Next Free Tour: 2023. Please see website, newmanchesterwalks.
Meet: Emmeline Pankhurst statue, St Peter’s Square.
It is now a hundred and two years (1 December 1919) since a woman entered the British Parliament for the first time. American socialite Nancy Astor won a by-election for the Unionists in Plymouth Sutton, ironically replacing her husband, Waldorf Astor, who had just been ennobled.
The campaign to win women the vote and the right to enter the Commons had been raging ever since more than a dozen people were killed and hundreds injured at the Peterloo Massacre in Manchester in 1819. Henry Hunt, the main speaker at the Peterloo rally that never happened, later became the first MP to put forward a bill to allow women to vote in general elections, but that was back in the 1830s. Two generations later the Pankhurst family took over the campaign, leading one of the most bitter and brutal political battles in British history, for many years from Manchester.
Partial victory was celebrated in 1918 when (some) women were at last allowed to vote and stand. One woman was elected, but never took her seat. A year later Nancy Astor made up for it.
Hear the full story on this eye-opening guided tour.
This is the only Pankhurst tour which goes to the Pankhursts’ shop (yes, I bet you didn’t know they had a shop in Manchester city centre!) and gives the accurate political background to the infamous Free Trade Hall rally in October 1905.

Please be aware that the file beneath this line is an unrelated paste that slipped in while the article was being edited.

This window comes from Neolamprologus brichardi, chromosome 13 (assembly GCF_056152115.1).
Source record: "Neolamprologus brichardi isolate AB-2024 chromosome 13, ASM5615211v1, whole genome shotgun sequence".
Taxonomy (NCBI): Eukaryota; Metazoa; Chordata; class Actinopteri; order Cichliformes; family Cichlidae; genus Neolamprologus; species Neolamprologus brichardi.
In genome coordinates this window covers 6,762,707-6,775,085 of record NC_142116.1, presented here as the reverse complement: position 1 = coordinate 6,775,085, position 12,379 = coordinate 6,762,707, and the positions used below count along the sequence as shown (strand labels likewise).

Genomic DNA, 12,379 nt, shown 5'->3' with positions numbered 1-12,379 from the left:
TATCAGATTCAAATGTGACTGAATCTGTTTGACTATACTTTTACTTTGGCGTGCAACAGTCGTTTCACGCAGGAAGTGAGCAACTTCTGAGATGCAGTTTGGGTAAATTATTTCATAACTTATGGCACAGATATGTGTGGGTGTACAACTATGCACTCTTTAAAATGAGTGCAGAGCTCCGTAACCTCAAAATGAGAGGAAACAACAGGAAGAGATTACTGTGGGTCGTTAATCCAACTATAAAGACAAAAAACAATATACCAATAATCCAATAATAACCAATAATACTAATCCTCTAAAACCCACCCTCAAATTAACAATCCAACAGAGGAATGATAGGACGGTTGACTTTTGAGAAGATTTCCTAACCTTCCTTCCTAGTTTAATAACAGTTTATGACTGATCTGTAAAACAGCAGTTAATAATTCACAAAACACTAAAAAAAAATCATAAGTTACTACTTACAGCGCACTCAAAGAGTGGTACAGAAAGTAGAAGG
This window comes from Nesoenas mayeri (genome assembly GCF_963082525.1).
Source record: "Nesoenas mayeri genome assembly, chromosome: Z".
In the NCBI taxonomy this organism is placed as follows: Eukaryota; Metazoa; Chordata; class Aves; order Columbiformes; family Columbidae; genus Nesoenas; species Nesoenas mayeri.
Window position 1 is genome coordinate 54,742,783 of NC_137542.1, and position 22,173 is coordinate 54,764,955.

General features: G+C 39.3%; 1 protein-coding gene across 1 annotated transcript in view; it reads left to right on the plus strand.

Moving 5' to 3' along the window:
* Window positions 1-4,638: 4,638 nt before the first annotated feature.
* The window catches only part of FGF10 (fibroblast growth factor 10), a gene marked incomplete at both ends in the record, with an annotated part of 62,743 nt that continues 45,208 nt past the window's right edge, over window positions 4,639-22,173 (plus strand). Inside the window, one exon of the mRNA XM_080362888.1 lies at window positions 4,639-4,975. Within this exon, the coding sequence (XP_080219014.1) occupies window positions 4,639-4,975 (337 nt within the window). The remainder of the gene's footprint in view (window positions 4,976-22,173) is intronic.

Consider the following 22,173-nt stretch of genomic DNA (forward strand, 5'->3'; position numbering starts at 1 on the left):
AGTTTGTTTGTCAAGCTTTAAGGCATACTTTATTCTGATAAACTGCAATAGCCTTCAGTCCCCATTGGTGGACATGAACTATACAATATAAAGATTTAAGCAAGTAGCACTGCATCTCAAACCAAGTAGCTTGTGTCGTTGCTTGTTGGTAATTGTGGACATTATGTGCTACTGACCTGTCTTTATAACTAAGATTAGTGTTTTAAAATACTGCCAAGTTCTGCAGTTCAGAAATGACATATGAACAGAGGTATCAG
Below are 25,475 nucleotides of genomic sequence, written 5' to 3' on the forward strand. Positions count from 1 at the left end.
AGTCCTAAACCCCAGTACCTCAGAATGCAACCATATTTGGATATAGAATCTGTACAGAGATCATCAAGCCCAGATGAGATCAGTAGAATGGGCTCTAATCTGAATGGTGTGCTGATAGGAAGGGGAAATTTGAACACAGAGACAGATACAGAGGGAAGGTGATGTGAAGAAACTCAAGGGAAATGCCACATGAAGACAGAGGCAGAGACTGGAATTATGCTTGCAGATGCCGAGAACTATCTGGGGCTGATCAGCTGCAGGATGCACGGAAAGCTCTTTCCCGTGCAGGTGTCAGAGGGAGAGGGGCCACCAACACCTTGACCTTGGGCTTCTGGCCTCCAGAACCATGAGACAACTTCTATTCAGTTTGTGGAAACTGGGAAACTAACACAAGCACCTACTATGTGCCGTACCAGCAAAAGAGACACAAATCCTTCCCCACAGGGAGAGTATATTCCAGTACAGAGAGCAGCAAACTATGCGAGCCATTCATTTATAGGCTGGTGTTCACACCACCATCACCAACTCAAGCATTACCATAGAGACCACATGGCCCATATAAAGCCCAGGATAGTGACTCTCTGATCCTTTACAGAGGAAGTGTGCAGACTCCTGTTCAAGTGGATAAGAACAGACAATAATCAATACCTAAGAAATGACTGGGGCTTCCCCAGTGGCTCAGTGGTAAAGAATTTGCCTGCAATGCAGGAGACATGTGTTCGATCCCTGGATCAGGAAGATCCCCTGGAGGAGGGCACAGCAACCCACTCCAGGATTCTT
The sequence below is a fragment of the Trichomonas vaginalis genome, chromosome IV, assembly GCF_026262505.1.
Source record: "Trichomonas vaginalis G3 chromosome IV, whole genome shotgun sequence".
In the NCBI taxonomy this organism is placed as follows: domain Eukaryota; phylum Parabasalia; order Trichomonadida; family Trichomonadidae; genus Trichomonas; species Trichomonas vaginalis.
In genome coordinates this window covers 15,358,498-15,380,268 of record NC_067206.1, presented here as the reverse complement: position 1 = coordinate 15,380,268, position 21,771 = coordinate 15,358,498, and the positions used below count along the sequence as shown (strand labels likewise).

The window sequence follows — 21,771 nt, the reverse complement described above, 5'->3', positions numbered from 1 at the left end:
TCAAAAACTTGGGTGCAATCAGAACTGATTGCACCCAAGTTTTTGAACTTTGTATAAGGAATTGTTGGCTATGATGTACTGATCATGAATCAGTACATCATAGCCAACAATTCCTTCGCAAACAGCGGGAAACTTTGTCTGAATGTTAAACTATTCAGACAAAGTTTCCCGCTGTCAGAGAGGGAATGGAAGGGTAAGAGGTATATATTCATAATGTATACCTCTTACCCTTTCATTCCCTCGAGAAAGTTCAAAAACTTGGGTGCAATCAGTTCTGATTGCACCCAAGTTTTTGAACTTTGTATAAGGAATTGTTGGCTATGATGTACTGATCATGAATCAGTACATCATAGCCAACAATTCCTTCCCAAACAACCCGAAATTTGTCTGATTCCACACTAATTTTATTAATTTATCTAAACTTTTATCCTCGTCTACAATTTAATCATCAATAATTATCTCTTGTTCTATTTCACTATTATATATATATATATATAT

We have made a forensic and in-depth study of this extraordinary story. Discover Manchester’s cataclysmic connections…
…read on below.
In August 1819 at least a dozen people were killed demonstrating for the right to vote at St Peter’s Fields, Manchester. Nearly a hundred years later, in 1903, the Pankhurst family, disgusted with the Independent Labour Party’s refusal to allow women to use the newly-opened Pankhurst Hall in north Manchester, founded the Women’s Social and Political Union to step up the campaign for the right of women to have the vote in parliamentary elections.
What had been a sedate pressure group, willing to stay within the law to change the law, soon became militant. The women suffrage supporters (“suffragettes,” the Daily Mail called them) disrupted a Liberal Party rally in the Free Trade Hall in 1905 and two of their leaders – Christabel Pankhurst and Annie Kenney – were jailed. Manchester had become Suffragette City, but it took a generation and many thousands of broken windows for women to secure the vote.
This is a walk in memory of the Pankhursts – Emmeline, Christabel and Sylvia – fierce campaigners, resolute radicals. We visit their haunts, outline their struggle and follow in their footsteps.
An excerpt from the walk
When Christabel Pankhurst and Annie Kenney were arrested for disrupting the Liberal Party’s political rally at the Free Trade Hall in October 1905 they were taken first to a cell in Manchester Town Hall and then to Strangeways Prison.
Soon one of the leading Liberal politicians of the day turned up at the prison offering to pay the women’s fines so that they could be quickly released. The philanthropic politician was none other than Winston Churchill, MP for Oldham, who had recently crossed the floor from the Conservative benches. But was this really a welcome move or just a cynical one? Surely if the women agreed to his offer he could champion himself as being in control of them …